(9.) Robert M. Jarvis & Phyllis Coleman, Ranking Law Reviews by Author Prominence--Ten Years Later, 99 Law Libr. J. 573 (2007) (also available at http://www

(10.) See e.g. Gregory Scott Crespi, Ranking International and Comparative Law Journals.A Survey o/Expert Opinion, 31 Intl. Law. 869 (1997); Gregory Scott Crespi, Ranking the Environmental Law. Natural Resources Law, and Land Use Planning Journals: A Survey of Expert Opinion, 23 Wm. & Mary Envtl. L. & Policy Rev. 273 (1998).

(11.) U.S. News & World Report, Best Law Schools, http://grad-schools.usnews.rankings [hereinafter U.S. News Ranking] (main page; click "The Rankings" to reach list) (accessed May 12, 2009; copy on file with Journal of Appellate Practice and Process).

(12.) See W&L Ranking, supra n. **. The basic rankings are (a) total journal cites to each journal, (b) an impact-factor ranking (broadly meaning journal cites divided by the number of articles published in the cited journal), (c) a combined melding of total cites and impact-factor to create a default ranking for each journal, and (d) total cites from federal and state cases to each journal. Citation counts come from journal articles in Westlaw's Journals and Law Reviews (JLR) database and cases in Westlaw's Federal and State Cases (ALLCASES) database. More information is available on the W&L Ranking methodology page. Washington & Lee University School of Law, Law Journals: Submissions & Ranking--Explanation, (accessed May 12, 2009; copy on file with Journal of Appellate Practice and Process). The author of course acknowledges that even this method can be objected to by those who dislike citation rankings.

(13.) The U.S. News Ranking is based, to a significant degree, on a dubious, and dubiously small, survey of lawyers, judges, and academics.

(14.) 96 at W&L, 73 at USN. See W&L Ranking, supra n. **; U.S. News Ranking, supra n. 9.

(15.) 59 at W&L, 99 at USN. See W&L Ranking, supra n. **; U.S. News Ranking, supra n, 9.

(16.) 108 at W&L, 21 at USN. See W&L Ranking, supra n. **; US. News Ranking, supra n. 9.

(17.) 194 at W&L, 14 at USN. See W&L Ranking, supra n. **; U.S. News Ranking, supra n. 9.

(18.) Deakin University, Journals on Draft List in a Field of Research, 1801: Law, http:// (accessed May 12, 2009; copy on file with Journal of Appellate Practice and Process).

(19.) See Margaret Thornton, Ire of the Beholder, Australian (Sept. 24, 2008) (noting that "[t]he discipline of law initially declined to co-operate with the proposed system because of its glaring inadequacies," and that "[t]he Australian Research Council then imposed a journal rankings schema developed by the law school at Washington and Lee University in the US").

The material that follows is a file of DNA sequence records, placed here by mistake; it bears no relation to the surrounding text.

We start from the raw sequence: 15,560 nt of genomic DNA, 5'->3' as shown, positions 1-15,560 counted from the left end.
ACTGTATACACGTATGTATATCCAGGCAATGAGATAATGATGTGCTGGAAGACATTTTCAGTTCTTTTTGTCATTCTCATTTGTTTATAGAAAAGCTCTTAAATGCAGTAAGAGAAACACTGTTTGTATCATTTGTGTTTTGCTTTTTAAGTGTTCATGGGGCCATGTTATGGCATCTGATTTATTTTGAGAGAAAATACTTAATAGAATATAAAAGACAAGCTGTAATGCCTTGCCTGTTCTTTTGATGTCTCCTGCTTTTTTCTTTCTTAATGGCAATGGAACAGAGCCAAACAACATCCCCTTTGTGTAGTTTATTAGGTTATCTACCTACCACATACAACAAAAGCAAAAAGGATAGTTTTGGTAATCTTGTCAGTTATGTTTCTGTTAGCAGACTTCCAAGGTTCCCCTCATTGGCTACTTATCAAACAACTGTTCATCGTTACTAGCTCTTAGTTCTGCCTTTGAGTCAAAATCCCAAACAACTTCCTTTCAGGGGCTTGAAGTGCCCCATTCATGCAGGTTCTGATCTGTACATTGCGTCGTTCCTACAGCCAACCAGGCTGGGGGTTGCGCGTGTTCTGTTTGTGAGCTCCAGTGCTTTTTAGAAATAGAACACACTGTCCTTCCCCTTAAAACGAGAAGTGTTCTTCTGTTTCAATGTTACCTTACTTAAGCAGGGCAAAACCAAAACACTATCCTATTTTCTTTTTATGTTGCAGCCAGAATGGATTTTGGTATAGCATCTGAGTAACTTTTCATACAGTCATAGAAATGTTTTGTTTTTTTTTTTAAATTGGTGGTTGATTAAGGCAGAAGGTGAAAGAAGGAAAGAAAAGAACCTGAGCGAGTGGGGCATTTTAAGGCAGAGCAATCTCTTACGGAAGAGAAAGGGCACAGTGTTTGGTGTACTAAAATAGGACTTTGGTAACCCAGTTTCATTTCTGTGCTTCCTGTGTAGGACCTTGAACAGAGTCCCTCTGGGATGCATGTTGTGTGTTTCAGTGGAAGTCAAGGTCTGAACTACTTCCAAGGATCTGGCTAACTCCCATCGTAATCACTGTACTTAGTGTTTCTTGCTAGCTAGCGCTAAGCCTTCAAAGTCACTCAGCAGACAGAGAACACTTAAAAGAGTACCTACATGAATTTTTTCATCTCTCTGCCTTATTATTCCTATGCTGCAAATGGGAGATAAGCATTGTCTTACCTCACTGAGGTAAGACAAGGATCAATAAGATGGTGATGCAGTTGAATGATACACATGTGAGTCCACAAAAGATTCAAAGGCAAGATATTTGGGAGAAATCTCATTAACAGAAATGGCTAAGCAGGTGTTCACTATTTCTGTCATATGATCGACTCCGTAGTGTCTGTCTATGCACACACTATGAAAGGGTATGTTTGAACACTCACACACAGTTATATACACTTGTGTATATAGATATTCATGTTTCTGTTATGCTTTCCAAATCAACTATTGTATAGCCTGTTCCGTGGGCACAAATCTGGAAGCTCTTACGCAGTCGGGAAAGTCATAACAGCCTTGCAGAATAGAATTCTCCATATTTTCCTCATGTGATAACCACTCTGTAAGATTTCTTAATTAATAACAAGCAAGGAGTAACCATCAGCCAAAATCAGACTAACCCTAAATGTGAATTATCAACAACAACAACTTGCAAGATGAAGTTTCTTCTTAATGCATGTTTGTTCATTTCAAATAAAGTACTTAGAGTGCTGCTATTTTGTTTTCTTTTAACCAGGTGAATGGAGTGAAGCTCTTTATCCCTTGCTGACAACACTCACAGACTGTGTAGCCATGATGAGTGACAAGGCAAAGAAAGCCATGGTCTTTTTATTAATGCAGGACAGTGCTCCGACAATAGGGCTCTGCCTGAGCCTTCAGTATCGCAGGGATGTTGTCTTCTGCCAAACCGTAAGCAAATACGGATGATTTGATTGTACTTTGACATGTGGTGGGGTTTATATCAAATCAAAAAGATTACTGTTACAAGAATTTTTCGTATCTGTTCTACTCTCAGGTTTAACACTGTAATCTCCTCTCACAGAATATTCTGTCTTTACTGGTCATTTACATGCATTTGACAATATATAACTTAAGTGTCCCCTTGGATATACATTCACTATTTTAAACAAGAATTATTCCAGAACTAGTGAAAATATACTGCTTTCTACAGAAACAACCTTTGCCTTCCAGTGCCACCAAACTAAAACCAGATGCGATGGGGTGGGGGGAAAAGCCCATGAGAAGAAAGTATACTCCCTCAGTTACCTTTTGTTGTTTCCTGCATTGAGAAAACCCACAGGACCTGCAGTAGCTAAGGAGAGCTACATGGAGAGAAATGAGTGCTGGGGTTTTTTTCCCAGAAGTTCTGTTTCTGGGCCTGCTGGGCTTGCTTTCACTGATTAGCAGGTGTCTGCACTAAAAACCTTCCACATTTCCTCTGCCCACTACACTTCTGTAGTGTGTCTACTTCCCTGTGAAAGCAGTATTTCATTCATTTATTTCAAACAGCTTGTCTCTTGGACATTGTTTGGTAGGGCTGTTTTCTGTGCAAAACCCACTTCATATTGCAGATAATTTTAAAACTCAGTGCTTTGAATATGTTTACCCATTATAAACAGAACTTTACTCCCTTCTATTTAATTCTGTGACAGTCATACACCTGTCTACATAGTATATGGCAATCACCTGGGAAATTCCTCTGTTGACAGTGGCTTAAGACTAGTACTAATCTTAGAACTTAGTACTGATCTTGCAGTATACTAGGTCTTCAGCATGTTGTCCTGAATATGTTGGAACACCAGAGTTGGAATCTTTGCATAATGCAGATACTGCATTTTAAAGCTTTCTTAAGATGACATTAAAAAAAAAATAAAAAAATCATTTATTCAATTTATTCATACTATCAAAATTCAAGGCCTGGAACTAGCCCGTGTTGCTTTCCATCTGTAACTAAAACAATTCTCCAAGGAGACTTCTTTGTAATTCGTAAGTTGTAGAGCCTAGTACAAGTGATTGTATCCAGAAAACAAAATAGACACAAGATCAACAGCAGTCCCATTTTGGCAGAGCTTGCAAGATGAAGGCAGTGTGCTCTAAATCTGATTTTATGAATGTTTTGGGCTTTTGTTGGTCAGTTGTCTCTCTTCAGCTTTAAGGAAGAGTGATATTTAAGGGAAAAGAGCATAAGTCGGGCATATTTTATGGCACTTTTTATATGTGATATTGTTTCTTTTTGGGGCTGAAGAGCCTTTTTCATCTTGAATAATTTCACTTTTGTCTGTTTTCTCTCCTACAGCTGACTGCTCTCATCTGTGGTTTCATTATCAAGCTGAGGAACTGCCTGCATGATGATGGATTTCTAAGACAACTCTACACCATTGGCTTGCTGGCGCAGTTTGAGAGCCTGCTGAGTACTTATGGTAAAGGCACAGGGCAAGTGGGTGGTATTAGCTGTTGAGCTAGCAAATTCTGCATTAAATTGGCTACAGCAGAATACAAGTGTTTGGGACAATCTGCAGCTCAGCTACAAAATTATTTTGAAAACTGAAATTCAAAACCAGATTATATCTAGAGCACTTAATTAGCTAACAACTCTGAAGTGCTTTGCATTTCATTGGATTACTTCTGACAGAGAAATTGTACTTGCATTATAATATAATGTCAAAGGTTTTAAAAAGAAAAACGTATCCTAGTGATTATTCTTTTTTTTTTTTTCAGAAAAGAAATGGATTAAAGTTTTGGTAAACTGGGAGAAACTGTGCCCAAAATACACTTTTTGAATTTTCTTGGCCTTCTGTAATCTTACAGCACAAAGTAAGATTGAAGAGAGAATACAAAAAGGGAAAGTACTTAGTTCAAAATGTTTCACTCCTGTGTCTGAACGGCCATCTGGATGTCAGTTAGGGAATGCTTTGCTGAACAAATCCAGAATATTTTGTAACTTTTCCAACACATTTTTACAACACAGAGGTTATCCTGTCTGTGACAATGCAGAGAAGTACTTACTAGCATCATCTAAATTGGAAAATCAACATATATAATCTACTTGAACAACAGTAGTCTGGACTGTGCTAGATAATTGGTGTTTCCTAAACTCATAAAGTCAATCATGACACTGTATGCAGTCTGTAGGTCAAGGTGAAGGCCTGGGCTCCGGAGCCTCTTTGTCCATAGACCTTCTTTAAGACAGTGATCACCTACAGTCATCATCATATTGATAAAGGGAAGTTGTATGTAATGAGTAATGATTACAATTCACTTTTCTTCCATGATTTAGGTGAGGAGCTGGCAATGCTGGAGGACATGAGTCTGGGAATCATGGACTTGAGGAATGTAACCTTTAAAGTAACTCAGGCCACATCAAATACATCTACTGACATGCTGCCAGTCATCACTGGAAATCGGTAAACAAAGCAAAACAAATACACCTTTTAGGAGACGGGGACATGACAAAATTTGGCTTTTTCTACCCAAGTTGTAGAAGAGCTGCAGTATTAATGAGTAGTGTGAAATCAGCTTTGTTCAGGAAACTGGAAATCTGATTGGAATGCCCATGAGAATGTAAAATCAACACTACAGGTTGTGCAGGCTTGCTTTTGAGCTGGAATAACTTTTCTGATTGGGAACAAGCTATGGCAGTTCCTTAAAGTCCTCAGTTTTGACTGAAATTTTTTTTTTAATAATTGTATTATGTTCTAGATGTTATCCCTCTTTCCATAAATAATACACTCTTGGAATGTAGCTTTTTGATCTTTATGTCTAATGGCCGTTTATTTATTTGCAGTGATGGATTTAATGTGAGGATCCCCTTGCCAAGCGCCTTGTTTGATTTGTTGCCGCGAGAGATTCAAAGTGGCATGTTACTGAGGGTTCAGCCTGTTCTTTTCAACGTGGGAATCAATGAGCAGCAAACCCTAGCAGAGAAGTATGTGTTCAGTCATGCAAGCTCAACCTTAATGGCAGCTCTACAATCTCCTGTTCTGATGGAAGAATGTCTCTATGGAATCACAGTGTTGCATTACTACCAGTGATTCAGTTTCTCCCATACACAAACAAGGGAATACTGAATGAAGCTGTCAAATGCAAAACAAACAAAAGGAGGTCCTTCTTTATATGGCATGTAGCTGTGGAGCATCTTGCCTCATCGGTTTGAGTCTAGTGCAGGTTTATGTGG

(20.) David Hamer, ARC Rankings Poor on Law, Australian (June 26, 2008) (available at,25197,23921819-25192,00.html) (accessed May 14, 2009; copy on file with Journal of Appellate Practice and Process).

(21.) Id. (noting that "Australian legal scholars, not having any recognised Australian outlets, will aim to publish in US law journals, and in order to do so, will write about matters of interest to a US audience").

(22.) Thornton, supra n. 19. Professor Thornton has a point, of course, for the W&L rankings primarily look at citations from U.S. articles and cases and thus find few articles citing to Australian journals. In fact, because case law is particularly jurisdictional, cites to articles in law journals published outside the U.S. are even more tare in the opinions of judges in this country.

(23.) Michael J. Madison, The Idea of the Law Review: Scholarship, Prestige and Open Access, 10 Lewis & Clark L. Rev. 901,909 (2006) (emphasis omitted).

(24.) Id. (following the previously quoted material with the statement that "those objections are mistaken").

(25.) See JLA--The Journal of Legal Analysis, index.html (outlining editorial policies and practices, and listing initial articles) (accessed May 13, 2009; copy on file with Journal of Appellate Practice and Process). See also Harvard Guidelines, supra n. 8 (informing potential contributors that "at least two editors review every submission, and many pieces go through substantially more stages of review, including an Articles Committee vote, a preemption check, faculty peer review, and a vote by the Body of the Review") (emphasis in original).

(26.) See South Carolina Law Review, Peer Reviewed Scholarship Marketplace, http:// (accessed May 13, 2009; copy on file with Journal of Appellate Practice and Process).

(27.) Id. (explaining that "[m]ember journals will enjoy peer reviewed articles to choose from as well as reviews to guide them in their article selection at no cost or obligation to publish them').